Another scenario is if you’re already self-employed and want to continue your work in the Netherlands. Again, you must comply with the Foreign Nationals Employment Act. You don’t need a work permit if you’re coming from an EEA country or Switzerland, but you need to be able to prove that you’re truly self-employed. The Netherlands Labor Authority (NLA) provides that confirmation.

If you’re coming from a country outside the EEA or Switzerland, you don’t need a work permit, but you do need a residence permit. This is a residence permit allowing residence for a self-employed professional.

In that case, you’ll be considered a digital nomad in the Netherlands

Independent contractor and freelancer benefits

In the Netherlands, there are various benefits that independent contractors and freelancers enjoy. Some of those are:

  • benefits for low-income workers;
  • income support for older and partially disabled workers;
  • allowance for pregnant freelancers and independent workers;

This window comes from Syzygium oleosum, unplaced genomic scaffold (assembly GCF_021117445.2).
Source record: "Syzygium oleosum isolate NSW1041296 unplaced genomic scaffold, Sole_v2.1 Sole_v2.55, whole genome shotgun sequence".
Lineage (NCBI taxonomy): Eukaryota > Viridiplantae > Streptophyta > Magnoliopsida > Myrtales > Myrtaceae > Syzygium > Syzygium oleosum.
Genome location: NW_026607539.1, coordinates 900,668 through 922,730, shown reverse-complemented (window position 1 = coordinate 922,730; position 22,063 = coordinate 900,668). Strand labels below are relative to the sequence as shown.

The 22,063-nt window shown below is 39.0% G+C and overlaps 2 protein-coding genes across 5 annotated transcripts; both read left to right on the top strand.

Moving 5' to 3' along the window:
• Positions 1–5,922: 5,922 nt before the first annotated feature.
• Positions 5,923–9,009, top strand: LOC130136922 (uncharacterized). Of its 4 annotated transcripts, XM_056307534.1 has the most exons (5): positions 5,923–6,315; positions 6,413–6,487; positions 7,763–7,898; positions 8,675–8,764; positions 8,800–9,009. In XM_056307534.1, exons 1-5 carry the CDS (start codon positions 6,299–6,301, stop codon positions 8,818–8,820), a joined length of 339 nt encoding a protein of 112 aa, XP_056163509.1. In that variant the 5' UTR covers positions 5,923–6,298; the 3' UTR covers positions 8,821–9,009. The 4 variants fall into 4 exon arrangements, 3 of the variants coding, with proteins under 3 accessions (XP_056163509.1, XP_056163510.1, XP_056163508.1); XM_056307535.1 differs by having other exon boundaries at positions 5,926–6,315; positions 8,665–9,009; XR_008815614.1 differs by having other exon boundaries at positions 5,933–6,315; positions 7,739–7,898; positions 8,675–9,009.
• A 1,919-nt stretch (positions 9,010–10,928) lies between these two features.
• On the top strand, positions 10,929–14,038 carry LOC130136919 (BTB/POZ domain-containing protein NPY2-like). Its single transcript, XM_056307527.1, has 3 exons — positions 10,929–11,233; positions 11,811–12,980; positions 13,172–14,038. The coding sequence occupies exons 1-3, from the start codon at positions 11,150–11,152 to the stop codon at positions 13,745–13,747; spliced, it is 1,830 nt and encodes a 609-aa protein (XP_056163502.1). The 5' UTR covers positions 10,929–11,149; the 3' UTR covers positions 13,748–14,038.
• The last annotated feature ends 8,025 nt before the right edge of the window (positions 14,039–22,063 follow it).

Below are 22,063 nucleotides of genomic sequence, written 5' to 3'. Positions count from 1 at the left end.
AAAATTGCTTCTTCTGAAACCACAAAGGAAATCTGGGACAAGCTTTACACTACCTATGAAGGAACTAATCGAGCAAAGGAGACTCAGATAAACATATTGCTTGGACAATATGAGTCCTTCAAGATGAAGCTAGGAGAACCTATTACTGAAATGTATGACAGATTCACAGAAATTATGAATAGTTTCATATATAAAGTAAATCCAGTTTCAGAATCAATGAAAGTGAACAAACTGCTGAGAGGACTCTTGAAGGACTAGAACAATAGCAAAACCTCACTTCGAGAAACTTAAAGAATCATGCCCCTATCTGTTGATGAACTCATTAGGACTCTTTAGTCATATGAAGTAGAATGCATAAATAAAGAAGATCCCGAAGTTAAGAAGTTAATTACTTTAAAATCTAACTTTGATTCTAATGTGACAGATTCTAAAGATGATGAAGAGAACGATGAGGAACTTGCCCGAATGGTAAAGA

• childcare benefits.

In addition, with the UWV, you can voluntarily insure yourself so that you will get sick or occupational disability benefits if you get sick or become disabled from working.

Taxes for independent contractors and freelancers

independent contractor taxes

As any other worker, you’re obligated to pay taxes in the Netherlands. The incomes of freelancers are placed in the Box 1 tax rates in the Dutch system. These are the intended taxes for independent contractors or freelancers:

  • VAT and income tax for self-employed professionals – the Netherlands Tax and Customs Administration (Belastingdienst), which decides whether you are an enterprise for turnover tax and income tax, require freelancers/self-employed professionals to register;